The North Korean Deal
I spoke to Dr. Robert Ayson of the Australian National University, who's been following the North Korean nuclear issue with professional interest. His view is that while the agreement will bring certain immediate short-term concessions from North Korea, in exchange for the provision of fuel oil and unfreezing its overseas bank accounts, it remains an open question whether Pyongyang will completely give up its nuclear program.
For a complete disarmament of North Korea to take place, not only must the current facilities be mothballed, but any backup uranium enrichment program must also be disclosed. All existing fissile stocks and weapons must be taken from North Korean hands. Ensuring that North Korea no longer has a nuclear weapons capability will require some really "intrusive" inspections. Apart from questions of whether North Korea will allow those intrusions, there is the circumstance that the nuclear threat is actually Pyongyang's meal ticket. Giving up its nuclear program is essentially to dismantle its sole means of support. In a really curious type of feedback loop, the more nuclear weapons North Korea has the more of both sanctions and concessions it can hope for. The fewer weapons it has the fewer sanctions and inducements it can expect. North Korea's past track record suggests it will be loathe to every fully give up its WMD program.
Ayson noted that while the United States might put a denuclearized North Korea above all other goals, for both China and South Korea, the prime aim might actually be a stable North Korea. It may be that both of Pyongyang's neighbors fear a flood of refugees more than a nuclear-armed regime next to them. In which case, neither Beijing nor Seoul will be able to muster the will to squeeze North Korea into submission for fear that it may actually fall to pieces in their vise.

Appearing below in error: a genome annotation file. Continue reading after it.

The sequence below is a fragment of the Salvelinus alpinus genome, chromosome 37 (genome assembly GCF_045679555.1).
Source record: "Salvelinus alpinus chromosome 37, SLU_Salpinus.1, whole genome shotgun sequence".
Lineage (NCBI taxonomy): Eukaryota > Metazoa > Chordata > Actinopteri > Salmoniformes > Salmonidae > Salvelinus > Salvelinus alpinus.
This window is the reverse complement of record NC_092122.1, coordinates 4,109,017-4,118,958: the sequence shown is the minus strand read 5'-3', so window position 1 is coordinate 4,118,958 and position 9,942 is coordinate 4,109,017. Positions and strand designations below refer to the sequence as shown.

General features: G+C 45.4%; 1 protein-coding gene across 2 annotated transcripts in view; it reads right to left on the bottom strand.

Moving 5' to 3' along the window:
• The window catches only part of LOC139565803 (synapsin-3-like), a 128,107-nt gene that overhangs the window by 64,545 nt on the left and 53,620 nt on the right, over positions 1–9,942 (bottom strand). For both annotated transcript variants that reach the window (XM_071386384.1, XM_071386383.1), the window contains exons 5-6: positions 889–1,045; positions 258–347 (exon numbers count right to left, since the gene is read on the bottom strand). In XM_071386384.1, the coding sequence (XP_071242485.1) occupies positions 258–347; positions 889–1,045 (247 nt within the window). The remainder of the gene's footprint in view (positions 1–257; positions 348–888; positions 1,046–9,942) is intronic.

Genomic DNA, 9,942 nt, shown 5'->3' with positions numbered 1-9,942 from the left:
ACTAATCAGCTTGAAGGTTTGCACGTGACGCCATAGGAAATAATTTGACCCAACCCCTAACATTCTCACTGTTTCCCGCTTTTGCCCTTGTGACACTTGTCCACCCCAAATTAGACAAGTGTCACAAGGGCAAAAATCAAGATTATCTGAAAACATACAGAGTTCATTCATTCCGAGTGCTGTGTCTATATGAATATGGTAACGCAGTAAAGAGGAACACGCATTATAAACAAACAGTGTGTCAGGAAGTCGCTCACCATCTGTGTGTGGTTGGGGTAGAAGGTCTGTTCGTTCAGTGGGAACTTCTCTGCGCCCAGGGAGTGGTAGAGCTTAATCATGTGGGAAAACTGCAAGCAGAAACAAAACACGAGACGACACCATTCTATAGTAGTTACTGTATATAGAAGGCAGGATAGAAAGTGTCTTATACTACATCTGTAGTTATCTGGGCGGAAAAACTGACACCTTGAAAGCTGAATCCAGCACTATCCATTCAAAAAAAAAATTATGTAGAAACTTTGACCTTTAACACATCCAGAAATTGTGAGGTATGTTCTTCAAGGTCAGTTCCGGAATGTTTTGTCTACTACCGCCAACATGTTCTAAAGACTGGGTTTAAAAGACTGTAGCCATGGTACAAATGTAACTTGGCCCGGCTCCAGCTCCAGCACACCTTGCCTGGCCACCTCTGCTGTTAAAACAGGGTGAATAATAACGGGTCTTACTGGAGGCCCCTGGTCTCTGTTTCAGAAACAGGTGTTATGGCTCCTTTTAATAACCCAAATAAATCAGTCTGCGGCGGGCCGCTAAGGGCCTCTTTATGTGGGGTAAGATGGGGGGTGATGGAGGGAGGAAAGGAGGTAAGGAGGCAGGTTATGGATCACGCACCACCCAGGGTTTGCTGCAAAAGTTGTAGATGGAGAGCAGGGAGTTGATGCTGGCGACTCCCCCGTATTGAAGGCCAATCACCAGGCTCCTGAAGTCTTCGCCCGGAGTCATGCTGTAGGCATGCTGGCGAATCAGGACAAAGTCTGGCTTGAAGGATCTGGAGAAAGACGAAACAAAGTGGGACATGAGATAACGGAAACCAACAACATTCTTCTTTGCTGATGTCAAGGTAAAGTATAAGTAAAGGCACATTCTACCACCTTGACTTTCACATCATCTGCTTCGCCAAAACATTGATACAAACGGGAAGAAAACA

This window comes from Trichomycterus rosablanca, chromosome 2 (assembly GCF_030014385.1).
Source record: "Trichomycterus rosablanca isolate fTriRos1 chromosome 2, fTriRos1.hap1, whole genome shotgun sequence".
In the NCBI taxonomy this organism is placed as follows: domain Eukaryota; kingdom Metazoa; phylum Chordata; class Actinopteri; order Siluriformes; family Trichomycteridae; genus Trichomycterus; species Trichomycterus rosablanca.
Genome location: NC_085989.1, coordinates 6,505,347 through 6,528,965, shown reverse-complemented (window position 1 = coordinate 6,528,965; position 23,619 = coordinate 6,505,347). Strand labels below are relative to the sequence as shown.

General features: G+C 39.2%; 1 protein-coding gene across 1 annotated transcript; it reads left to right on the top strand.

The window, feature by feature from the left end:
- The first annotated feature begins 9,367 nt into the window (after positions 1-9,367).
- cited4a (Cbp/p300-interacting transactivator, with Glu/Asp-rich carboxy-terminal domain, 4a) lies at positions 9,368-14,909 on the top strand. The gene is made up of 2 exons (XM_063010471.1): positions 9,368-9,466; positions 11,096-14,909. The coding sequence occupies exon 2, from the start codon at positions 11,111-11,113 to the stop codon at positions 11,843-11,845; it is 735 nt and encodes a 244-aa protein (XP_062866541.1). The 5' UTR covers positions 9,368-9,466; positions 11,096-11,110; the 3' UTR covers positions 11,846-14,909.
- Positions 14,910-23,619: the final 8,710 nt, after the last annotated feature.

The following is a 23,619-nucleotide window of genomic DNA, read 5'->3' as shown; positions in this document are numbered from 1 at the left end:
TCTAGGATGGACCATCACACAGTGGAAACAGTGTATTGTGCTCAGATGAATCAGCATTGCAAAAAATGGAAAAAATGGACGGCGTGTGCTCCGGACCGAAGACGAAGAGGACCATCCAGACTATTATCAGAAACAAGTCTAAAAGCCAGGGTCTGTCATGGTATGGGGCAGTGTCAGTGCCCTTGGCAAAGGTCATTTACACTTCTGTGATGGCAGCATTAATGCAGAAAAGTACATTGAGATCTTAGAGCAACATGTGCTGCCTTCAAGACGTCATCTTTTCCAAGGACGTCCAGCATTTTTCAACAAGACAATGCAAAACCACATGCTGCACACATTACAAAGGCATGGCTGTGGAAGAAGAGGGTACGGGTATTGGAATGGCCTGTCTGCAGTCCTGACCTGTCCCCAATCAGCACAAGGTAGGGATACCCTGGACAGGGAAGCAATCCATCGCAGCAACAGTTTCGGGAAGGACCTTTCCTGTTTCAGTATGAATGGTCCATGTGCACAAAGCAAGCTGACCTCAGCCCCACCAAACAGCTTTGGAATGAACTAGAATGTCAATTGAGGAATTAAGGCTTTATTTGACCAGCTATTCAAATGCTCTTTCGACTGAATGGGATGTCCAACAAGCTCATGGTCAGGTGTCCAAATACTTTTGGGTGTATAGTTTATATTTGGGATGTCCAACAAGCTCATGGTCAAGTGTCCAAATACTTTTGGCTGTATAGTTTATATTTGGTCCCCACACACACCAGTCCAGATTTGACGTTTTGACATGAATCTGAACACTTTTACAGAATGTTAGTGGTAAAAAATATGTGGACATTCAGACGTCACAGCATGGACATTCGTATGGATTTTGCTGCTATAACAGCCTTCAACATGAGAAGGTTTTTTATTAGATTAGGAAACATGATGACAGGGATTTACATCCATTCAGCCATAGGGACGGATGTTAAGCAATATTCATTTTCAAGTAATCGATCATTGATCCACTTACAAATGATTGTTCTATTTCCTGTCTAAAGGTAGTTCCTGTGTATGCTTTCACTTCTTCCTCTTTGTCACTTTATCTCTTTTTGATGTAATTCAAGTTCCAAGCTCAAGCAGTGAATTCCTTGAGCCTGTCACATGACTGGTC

Yet propping up North Korea -- while simple to say -- is actually quite difficult in practice because the regime is so corrupt it may not be able to use any assistance, extorted or otherwise, in an effective manner. The real dilemma in providing any aid to North Korea is that it may strengthen the very dysfunctinality the aid is intended to alleviate, like a bad kind of chemotherapy that kills the patient in the process of curing him. The only way to ensure a stable North Korea is regime change. But "regime change" is now a dirtier word than "tyranny".
It is possible that North Korea will fall whether it is pressured or coddled. Age and infirmity may hobble Kim. Poverty may implode Pyongyang of its own accord. But Ayson says that many North Korea experts he spoke to believe that Pyongyang is surprisingly insensitive to the sufferings of its people; being able to endure famine, disintegration, poverty and sanctions at levels people in the West cannot imagine. There was apparently some expectation during the Clinton years that North Korea would simply keel over; and that it was not necessary -- ergo -- to work on them. But Clinton came and went; and now Bush has come and nearly gone. But Kim remains.
What will happen to be seen. Given North Korea's past, it's hard to be optimistic that they are now happily settled on the path to peace and tranquility.